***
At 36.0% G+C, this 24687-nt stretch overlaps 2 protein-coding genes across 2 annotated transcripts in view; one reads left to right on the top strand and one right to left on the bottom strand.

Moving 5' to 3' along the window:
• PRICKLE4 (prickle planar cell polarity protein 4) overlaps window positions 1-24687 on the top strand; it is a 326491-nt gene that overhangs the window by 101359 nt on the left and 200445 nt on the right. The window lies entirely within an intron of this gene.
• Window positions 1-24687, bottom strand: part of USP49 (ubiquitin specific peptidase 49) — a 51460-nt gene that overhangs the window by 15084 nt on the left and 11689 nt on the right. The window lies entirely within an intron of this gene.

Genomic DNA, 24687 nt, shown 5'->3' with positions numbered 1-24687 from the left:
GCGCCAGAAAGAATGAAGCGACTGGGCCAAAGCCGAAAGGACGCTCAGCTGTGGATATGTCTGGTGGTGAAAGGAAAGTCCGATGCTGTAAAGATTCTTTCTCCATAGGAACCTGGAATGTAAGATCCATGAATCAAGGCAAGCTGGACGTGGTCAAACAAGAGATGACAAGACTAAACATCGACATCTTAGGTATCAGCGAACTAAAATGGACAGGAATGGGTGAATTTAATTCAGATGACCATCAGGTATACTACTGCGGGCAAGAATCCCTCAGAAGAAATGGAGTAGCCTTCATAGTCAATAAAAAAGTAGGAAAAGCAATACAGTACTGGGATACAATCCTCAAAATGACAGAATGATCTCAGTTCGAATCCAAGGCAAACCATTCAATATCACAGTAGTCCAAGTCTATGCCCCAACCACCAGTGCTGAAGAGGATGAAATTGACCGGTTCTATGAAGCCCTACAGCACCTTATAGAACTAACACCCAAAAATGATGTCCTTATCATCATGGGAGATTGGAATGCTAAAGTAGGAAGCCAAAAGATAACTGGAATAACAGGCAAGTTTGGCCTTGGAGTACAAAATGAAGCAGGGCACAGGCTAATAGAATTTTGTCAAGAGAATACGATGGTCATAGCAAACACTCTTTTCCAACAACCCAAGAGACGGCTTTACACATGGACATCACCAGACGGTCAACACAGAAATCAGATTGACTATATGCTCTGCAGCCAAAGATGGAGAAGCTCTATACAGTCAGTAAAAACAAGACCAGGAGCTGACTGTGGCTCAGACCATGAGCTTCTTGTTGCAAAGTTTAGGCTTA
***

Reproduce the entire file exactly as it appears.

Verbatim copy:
At 36.0% G+C, this 24687-nt stretch overlaps 2 protein-coding genes across 2 annotated transcripts in view; one reads left to right on the top strand and one right to left on the bottom strand.

Moving 5' to 3' along the window:
• PRICKLE4 (prickle planar cell polarity protein 4) overlaps window positions 1-24687 on the top strand; it is a 326491-nt gene that overhangs the window by 101359 nt on the left and 200445 nt on the right. The window lies entirely within an intron of this gene.
• Window positions 1-24687, bottom strand: part of USP49 (ubiquitin specific peptidase 49) — a 51460-nt gene that overhangs the window by 15084 nt on the left and 11689 nt on the right. The window lies entirely within an intron of this gene.

Genomic DNA, 24687 nt, shown 5'->3' with positions numbered 1-24687 from the left:
GCGCCAGAAAGAATGAAGCGACTGGGCCAAAGCCGAAAGGACGCTCAGCTGTGGATATGTCTGGTGGTGAAAGGAAAGTCCGATGCTGTAAAGATTCTTTCTCCATAGGAACCTGGAATGTAAGATCCATGAATCAAGGCAAGCTGGACGTGGTCAAACAAGAGATGACAAGACTAAACATCGACATCTTAGGTATCAGCGAACTAAAATGGACAGGAATGGGTGAATTTAATTCAGATGACCATCAGGTATACTACTGCGGGCAAGAATCCCTCAGAAGAAATGGAGTAGCCTTCATAGTCAATAAAAAAGTAGGAAAAGCAATACAGTACTGGGATACAATCCTCAAAATGACAGAATGATCTCAGTTCGAATCCAAGGCAAACCATTCAATATCACAGTAGTCCAAGTCTATGCCCCAACCACCAGTGCTGAAGAGGATGAAATTGACCGGTTCTATGAAGCCCTACAGCACCTTATAGAACTAACACCCAAAAATGATGTCCTTATCATCATGGGAGATTGGAATGCTAAAGTAGGAAGCCAAAAGATAACTGGAATAACAGGCAAGTTTGGCCTTGGAGTACAAAATGAAGCAGGGCACAGGCTAATAGAATTTTGTCAAGAGAATACGATGGTCATAGCAAACACTCTTTTCCAACAACCCAAGAGACGGCTTTACACATGGACATCACCAGACGGTCAACACAGAAATCAGATTGACTATATGCTCTGCAGCCAAAGATGGAGAAGCTCTATACAGTCAGTAAAAACAAGACCAGGAGCTGACTGTGGCTCAGACCATGAGCTTCTTGTTGCAAAGTTTAGGCTTA